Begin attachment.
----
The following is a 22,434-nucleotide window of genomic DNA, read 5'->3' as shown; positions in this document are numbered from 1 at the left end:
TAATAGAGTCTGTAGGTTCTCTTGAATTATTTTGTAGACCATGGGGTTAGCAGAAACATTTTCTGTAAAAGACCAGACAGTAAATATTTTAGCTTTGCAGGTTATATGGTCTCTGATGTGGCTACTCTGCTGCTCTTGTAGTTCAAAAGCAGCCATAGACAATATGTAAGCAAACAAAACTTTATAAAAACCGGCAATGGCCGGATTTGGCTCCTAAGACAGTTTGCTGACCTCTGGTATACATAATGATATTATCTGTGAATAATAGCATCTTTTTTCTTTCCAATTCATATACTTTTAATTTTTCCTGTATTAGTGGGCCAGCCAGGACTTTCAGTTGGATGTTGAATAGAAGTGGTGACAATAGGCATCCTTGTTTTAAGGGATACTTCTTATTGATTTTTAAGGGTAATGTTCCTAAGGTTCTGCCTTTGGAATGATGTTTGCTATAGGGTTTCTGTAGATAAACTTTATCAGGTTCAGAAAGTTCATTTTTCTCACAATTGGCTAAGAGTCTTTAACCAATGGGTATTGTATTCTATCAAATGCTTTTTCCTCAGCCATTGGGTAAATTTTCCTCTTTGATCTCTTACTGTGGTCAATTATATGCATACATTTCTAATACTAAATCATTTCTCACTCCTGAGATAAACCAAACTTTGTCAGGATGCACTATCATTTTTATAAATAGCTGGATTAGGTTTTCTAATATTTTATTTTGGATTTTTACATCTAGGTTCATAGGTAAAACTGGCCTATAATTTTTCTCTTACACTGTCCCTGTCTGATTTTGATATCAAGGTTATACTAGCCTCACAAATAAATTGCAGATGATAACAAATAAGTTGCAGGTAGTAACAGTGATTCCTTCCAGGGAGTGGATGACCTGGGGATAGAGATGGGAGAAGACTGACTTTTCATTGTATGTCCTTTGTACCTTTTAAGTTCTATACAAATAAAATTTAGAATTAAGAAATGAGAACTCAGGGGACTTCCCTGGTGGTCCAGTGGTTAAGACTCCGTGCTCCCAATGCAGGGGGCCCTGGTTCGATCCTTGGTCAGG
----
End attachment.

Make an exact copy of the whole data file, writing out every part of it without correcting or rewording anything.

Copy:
The following is a 22,434-nucleotide window of genomic DNA, read 5'->3' as shown; positions in this document are numbered from 1 at the left end:
TAATAGAGTCTGTAGGTTCTCTTGAATTATTTTGTAGACCATGGGGTTAGCAGAAACATTTTCTGTAAAAGACCAGACAGTAAATATTTTAGCTTTGCAGGTTATATGGTCTCTGATGTGGCTACTCTGCTGCTCTTGTAGTTCAAAAGCAGCCATAGACAATATGTAAGCAAACAAAACTTTATAAAAACCGGCAATGGCCGGATTTGGCTCCTAAGACAGTTTGCTGACCTCTGGTATACATAATGATATTATCTGTGAATAATAGCATCTTTTTTCTTTCCAATTCATATACTTTTAATTTTTCCTGTATTAGTGGGCCAGCCAGGACTTTCAGTTGGATGTTGAATAGAAGTGGTGACAATAGGCATCCTTGTTTTAAGGGATACTTCTTATTGATTTTTAAGGGTAATGTTCCTAAGGTTCTGCCTTTGGAATGATGTTTGCTATAGGGTTTCTGTAGATAAACTTTATCAGGTTCAGAAAGTTCATTTTTCTCACAATTGGCTAAGAGTCTTTAACCAATGGGTATTGTATTCTATCAAATGCTTTTTCCTCAGCCATTGGGTAAATTTTCCTCTTTGATCTCTTACTGTGGTCAATTATATGCATACATTTCTAATACTAAATCATTTCTCACTCCTGAGATAAACCAAACTTTGTCAGGATGCACTATCATTTTTATAAATAGCTGGATTAGGTTTTCTAATATTTTATTTTGGATTTTTACATCTAGGTTCATAGGTAAAACTGGCCTATAATTTTTCTCTTACACTGTCCCTGTCTGATTTTGATATCAAGGTTATACTAGCCTCACAAATAAATTGCAGATGATAACAAATAAGTTGCAGGTAGTAACAGTGATTCCTTCCAGGGAGTGGATGACCTGGGGATAGAGATGGGAGAAGACTGACTTTTCATTGTATGTCCTTTGTACCTTTTAAGTTCTATACAAATAAAATTTAGAATTAAGAAATGAGAACTCAGGGGACTTCCCTGGTGGTCCAGTGGTTAAGACTCCGTGCTCCCAATGCAGGGGGCCCTGGTTCGATCCTTGGTCAGG